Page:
Education insights

Teachers show strength through adversity

In many ways, the challenges of the past year have produced stronger teachers and schools.

The teachers returning to classrooms this fall are not the same as the teachers sent home at the beginning of the pandemic. Last year brought about unfamiliar technologies and feverish workloads that have profoundly transformed K-12 teaching and teachers themselves. In many ways, the conditions of the past year produced stronger teachers and potentially more effective classrooms.  

As everyone works hard to prepare for the new school year, it’s helpful to step back and review the five major transformations that have made the current crop of teachers better than ever. 

Teachers as innovators 

In a 59-country survey of how schools responded to the pandemic, the Organisation for Economic Co-operation and Development concluded that much of the success in educational continuity during the crisis was due to widespread innovation on the parts of teachers and administrators. Teachers found themselves on the front lines addressing the challenges of moving from traditional in-person model to a distance learning format.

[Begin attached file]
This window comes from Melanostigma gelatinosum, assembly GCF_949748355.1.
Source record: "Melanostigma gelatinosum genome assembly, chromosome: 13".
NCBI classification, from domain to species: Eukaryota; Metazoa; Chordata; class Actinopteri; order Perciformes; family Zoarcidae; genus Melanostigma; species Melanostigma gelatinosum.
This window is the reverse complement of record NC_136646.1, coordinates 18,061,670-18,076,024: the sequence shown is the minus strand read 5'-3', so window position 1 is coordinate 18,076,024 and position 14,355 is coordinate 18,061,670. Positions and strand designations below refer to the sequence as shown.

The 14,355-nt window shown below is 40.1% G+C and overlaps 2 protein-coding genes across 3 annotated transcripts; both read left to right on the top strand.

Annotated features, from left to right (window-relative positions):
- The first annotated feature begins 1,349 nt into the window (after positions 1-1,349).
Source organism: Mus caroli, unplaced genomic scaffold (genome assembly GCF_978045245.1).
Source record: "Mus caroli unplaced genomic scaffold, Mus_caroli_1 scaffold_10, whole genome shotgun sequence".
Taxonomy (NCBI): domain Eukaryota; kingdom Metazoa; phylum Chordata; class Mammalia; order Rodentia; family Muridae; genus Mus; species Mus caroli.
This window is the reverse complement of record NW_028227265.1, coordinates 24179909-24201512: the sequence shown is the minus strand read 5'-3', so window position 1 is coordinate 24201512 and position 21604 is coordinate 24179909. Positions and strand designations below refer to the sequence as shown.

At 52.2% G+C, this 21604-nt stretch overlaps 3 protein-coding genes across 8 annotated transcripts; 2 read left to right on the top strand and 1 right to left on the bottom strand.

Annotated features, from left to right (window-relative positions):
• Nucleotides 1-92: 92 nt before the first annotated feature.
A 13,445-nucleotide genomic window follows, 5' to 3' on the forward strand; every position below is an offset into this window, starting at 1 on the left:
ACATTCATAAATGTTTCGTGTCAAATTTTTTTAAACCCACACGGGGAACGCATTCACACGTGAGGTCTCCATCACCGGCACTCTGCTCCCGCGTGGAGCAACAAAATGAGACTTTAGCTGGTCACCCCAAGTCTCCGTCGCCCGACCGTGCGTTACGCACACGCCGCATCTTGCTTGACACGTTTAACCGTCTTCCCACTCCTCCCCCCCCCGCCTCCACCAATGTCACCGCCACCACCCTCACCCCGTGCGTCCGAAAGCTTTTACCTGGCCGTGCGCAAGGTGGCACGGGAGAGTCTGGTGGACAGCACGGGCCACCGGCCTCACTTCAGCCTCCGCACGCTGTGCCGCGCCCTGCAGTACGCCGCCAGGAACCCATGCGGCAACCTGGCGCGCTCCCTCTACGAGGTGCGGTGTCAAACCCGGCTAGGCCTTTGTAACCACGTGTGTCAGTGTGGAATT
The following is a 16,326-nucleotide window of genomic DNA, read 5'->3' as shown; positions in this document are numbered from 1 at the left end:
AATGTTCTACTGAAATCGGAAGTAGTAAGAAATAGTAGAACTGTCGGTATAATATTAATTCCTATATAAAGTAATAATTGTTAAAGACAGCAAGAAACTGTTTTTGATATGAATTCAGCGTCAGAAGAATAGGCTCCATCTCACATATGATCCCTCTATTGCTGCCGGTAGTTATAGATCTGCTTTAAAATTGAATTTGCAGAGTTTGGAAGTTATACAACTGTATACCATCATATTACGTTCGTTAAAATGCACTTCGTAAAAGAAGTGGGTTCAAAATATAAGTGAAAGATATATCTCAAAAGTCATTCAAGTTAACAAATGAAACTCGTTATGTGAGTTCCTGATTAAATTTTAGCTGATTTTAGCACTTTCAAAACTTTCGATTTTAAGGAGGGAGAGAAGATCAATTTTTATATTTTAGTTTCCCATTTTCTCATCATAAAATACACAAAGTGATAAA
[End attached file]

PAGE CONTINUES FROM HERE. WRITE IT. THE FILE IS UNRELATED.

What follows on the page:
In LanSchool’s review of distance learning, one in five teachers reported that the greatest benefit of distance learning was the opportunity to innovate. Technology expanded innovation beyond the classroom and school to include a larger collaborative community of teachers, schools, and the educational industry. The need for innovation and creativity for classroom teaching is not going away anytime soon as schools continue to address the aftermath of last year’s school closures.